By Jiminy! The restaurants are open. The shops are open. “We’re back!” trumpets the noise media.
Ignore the man behind the curtain. Everything’s great. Oh yeah, there’s a housing shortage. And nobody knows what will happen to the schools in the fall. And businesses can’t hire workers who’ve figured out just how badly their jobs suck. And the police are still slaughtering Black citizens at an alarming rate. And the Justice Department may be corrupt to the core. And the Supreme Court just voted unanimously that a city cannot refuse to contract with a Catholic adoption agency that refuses to take on gay clients.
But, never you mind, kiddo! “Heeeeere’s America!” Let the good times roll.
I think it’s creepy.
Last night, I went out to one of my favorite Indian restaurants, without wearing a mask. The lights were on, but there was nobody home. All the tables were set, each sparkling clean, with a little card that read “sanitized”—at first I thought the cards would say “reserved,” but reservations there were none (unless you count my personal reservations about being there in the first place). I was the only customer. I walked in. There was no staff in sight. I stood for a while. Then I called out, “Is anybody here? Are you open?” Nothing. I could hear the sounds of kitchen workers, but just barely. The restaurant was brightly lit and spotlessly clean except for a used napkin that had fallen to the floor under one of the tables. It looked forlorn. The air condition was running full blast. I looked around for ghosts.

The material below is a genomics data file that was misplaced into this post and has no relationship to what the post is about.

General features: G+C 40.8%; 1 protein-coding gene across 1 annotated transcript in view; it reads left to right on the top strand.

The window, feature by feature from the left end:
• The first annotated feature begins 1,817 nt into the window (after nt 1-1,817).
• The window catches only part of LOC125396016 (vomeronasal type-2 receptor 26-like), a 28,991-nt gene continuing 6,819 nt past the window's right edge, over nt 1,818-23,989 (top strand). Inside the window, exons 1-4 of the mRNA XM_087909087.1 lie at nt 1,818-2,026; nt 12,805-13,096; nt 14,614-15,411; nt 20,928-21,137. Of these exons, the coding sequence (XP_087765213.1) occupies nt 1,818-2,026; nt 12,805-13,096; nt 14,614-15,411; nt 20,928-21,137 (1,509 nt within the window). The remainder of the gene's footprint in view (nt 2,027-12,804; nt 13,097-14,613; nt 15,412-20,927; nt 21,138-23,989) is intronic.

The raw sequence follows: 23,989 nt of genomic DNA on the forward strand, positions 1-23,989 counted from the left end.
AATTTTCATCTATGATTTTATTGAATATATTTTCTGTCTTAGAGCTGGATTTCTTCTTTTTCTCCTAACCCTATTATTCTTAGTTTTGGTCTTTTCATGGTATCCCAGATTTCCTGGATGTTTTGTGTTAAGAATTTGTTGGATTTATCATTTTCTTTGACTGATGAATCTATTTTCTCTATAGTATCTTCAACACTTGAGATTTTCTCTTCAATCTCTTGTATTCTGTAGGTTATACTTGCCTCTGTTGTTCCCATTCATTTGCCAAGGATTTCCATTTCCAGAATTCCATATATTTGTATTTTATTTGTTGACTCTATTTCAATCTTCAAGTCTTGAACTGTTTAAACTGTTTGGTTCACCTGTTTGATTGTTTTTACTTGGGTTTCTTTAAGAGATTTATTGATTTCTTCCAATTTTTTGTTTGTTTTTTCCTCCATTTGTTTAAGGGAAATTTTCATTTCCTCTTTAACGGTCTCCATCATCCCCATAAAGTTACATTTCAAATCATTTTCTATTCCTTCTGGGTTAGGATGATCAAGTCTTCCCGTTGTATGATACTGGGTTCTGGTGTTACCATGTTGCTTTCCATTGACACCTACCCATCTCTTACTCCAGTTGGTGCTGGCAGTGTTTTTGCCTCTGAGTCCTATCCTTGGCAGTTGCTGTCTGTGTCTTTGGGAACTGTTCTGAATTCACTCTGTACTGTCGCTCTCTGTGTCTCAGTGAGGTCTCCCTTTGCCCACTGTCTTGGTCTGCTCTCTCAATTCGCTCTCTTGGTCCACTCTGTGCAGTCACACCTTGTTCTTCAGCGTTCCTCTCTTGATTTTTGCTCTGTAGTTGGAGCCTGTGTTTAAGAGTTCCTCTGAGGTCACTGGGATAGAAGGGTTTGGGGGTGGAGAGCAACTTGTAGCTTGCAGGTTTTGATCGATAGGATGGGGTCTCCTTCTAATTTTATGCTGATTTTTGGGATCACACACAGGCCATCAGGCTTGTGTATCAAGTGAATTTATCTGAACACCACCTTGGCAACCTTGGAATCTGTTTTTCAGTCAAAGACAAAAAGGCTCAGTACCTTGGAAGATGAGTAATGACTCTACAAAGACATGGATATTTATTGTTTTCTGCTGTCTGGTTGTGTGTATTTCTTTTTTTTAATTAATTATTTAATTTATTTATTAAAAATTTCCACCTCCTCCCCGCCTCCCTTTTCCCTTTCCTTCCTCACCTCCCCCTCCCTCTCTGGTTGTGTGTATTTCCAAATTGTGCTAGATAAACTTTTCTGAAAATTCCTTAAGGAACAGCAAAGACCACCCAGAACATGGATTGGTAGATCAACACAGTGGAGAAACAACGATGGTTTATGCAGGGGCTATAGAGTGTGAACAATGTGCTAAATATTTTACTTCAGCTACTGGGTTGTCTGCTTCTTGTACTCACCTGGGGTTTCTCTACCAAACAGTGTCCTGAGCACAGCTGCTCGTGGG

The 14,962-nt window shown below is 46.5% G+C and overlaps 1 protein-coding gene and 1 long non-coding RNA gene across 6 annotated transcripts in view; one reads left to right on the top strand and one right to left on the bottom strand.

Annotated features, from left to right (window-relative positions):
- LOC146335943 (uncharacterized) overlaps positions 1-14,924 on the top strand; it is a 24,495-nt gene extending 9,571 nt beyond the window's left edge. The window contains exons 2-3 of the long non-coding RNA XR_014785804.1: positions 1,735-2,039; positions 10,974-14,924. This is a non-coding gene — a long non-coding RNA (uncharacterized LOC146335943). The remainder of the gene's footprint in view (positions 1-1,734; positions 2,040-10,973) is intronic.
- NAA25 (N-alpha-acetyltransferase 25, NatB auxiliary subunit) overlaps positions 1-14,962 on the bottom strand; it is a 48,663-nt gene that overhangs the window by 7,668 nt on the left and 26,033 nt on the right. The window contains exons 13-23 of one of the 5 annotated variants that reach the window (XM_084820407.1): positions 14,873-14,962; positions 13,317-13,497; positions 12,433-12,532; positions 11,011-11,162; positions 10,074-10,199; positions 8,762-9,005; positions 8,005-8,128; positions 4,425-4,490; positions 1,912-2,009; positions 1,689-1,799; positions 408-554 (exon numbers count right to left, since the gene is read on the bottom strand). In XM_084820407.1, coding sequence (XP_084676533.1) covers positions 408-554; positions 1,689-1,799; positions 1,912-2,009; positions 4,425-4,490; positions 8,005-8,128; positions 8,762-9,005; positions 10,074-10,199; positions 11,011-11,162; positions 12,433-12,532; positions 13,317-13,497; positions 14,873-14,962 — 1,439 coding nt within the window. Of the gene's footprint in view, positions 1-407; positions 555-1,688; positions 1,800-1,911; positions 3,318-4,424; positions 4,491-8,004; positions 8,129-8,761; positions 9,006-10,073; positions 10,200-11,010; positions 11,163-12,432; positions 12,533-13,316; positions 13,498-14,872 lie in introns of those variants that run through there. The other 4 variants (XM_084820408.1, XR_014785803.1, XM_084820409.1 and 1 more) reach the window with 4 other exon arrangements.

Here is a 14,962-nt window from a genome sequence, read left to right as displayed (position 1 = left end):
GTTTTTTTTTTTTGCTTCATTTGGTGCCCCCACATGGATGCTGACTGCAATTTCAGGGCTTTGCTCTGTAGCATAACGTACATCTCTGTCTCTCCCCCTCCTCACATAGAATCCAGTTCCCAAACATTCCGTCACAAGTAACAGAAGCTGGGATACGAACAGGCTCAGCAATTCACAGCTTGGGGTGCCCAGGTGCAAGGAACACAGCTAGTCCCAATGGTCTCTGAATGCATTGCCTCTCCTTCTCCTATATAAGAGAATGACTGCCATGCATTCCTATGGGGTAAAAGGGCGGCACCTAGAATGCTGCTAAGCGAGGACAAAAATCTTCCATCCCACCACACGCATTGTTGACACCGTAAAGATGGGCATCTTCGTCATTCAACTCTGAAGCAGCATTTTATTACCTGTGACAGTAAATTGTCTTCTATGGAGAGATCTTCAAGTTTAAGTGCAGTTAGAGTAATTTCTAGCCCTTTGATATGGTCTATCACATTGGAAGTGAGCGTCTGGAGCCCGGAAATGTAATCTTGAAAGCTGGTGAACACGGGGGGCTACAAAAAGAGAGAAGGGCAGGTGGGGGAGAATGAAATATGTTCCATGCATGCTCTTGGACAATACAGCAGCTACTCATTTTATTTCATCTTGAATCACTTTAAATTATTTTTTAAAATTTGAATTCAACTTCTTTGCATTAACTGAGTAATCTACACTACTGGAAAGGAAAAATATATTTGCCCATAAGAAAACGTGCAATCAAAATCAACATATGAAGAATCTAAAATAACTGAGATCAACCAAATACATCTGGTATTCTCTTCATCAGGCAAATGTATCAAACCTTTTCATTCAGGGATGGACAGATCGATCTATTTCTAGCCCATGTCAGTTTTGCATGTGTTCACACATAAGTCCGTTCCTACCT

“Hello!” I called out, a bit more aggressively. “Are you serving dinner?”
A teenaged boy, wearing a mask, emerged from the kitchen. “May I help you?” He seemed nervous.
“Yes, I’d like to get some dinner.” The boy looked surprised, but he handed me a menu and invited me to sit wherever I liked. Then he withdrew behind the cash register.
All alone, I looked over the menu. The boy turned on the video screen, which played dance sequences from Bollywood. The joyful sounds seemed spooky in the cold and cavernous dining room.
I signaled to place my order. I selected vegetable korma (mild), Basmati rice, a couple of chutneys, a mango lassi, and some papadum.
“No bread?” asked the boy. He seemed disappointed.
“The papadum will be just fine,” I told him.
The meal arrived and it was delicious. Different than most Indian restaurants I know, the food was not as sweet as I expected. It had a salty tang I found refreshing. Once the food was delivered, the boy disappeared behind the kitchen curtain and I ate alone.
I finished the food. And waited for the boy’s return. I looked at my watch. And waited. Bollywood continued to play. I waited. After 15 minutes I called out, “Hello?”
And waited some more.
It took half an hour before I finally got someone’s attention. This time a smiling, unmasked adult bounced from behind the curtain.
“How was your meal?”
I told him, truthfully, that it was quite wonderful. He looked emotional, as though he might start to cry.
The boy, still masked, lurked in the backround, looking bewildered.
I paid and left.
It occurs to me that it’ll be a while before things get back to normal, if ever.
Maybe a long while.
Welcome to the time after.
By the way, if you are in Vallejo, and would like some really good Indian food, I highly recommend The Taj Grill.